The children wondered why KinderPals don’t reply immediately to their tweets. One child explained, “It’s because they have a different time there. My granny has a different time in England.” This lead to a discussion about time zones. I tried to explain, but I could tell by the faces gazing up at me that some of the children were not convinced. I made a mental note to think about how I can make the idea of time zones more accessible to the children.

We have added KinderPals to our blogroll so that the KC children could access the KinderPal blog independently using our iPads. Using Twitter, the children have communicated back and forward across the ocean. A post on one class blog might lead to a question tweeted out across the time zones. The children are excited to check our Twitter account each day to see if there is a response from their buddies.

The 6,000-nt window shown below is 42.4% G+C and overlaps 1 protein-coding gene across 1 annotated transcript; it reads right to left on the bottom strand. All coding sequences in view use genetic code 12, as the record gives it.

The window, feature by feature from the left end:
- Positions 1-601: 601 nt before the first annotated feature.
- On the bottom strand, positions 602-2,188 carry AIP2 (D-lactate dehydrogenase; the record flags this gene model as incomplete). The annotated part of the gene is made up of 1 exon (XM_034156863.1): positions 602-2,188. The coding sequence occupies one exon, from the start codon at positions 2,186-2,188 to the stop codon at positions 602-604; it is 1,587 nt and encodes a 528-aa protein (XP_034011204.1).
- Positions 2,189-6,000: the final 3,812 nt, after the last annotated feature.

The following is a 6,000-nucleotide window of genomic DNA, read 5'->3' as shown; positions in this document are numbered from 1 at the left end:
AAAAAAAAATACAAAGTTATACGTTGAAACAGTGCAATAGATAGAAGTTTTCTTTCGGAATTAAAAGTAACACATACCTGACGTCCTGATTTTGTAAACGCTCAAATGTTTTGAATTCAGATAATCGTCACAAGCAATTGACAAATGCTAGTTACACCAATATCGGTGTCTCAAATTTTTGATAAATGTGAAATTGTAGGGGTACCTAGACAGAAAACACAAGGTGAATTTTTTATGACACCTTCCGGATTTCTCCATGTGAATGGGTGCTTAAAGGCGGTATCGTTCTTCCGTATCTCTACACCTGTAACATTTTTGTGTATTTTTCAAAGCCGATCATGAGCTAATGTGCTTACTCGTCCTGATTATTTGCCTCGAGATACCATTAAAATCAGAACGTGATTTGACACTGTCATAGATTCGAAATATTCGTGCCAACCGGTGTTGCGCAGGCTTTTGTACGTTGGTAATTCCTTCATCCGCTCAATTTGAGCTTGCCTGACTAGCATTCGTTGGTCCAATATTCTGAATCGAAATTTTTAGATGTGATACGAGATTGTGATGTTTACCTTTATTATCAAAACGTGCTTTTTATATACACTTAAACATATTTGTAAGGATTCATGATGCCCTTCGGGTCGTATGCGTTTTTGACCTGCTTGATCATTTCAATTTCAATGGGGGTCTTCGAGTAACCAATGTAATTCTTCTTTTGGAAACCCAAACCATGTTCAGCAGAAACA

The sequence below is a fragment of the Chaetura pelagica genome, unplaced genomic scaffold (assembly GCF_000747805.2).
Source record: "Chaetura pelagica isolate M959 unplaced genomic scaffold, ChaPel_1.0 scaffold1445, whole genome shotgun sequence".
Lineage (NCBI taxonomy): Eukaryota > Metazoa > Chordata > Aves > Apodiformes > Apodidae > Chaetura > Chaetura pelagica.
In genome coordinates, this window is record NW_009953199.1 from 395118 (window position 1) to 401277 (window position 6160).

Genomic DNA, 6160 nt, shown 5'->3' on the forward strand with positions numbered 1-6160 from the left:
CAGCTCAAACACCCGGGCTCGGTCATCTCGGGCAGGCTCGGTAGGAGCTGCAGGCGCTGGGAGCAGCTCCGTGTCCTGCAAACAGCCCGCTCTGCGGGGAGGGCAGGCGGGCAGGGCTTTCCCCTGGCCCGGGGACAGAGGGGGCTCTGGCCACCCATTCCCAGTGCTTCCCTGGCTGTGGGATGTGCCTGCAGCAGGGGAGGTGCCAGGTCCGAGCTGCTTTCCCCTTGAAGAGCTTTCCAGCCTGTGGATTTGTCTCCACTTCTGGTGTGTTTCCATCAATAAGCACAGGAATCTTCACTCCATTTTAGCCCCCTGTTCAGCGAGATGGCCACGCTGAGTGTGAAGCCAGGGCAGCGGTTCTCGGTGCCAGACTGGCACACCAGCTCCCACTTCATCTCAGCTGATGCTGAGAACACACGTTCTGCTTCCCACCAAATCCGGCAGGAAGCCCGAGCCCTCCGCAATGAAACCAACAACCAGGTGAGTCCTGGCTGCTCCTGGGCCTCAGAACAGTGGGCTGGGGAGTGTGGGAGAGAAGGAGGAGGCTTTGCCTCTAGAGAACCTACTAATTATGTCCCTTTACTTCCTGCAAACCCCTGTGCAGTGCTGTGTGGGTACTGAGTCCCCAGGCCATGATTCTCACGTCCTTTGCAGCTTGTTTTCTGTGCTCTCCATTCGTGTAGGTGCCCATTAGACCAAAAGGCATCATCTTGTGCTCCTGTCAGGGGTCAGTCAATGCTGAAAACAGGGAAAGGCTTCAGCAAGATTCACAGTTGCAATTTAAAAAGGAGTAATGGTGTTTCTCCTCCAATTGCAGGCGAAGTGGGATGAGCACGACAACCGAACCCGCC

The children have wonderful ideas about how to share their learning with their new friends. One child suggests making a video. Someone else suggests we send a link to blog post. Another child, responding to a tweet from our buddies, suggests taking photographs of different areas of the school. Yet another says we should make a VoiceThread so that we can talk about the photographs and our far-away buddies can respond.

Michelle and I email back and forth, following the children’s lead, supporting and guiding them as they think about each next step. I am intrigued to see where this journey leads us, weaving between two continents and many cultures.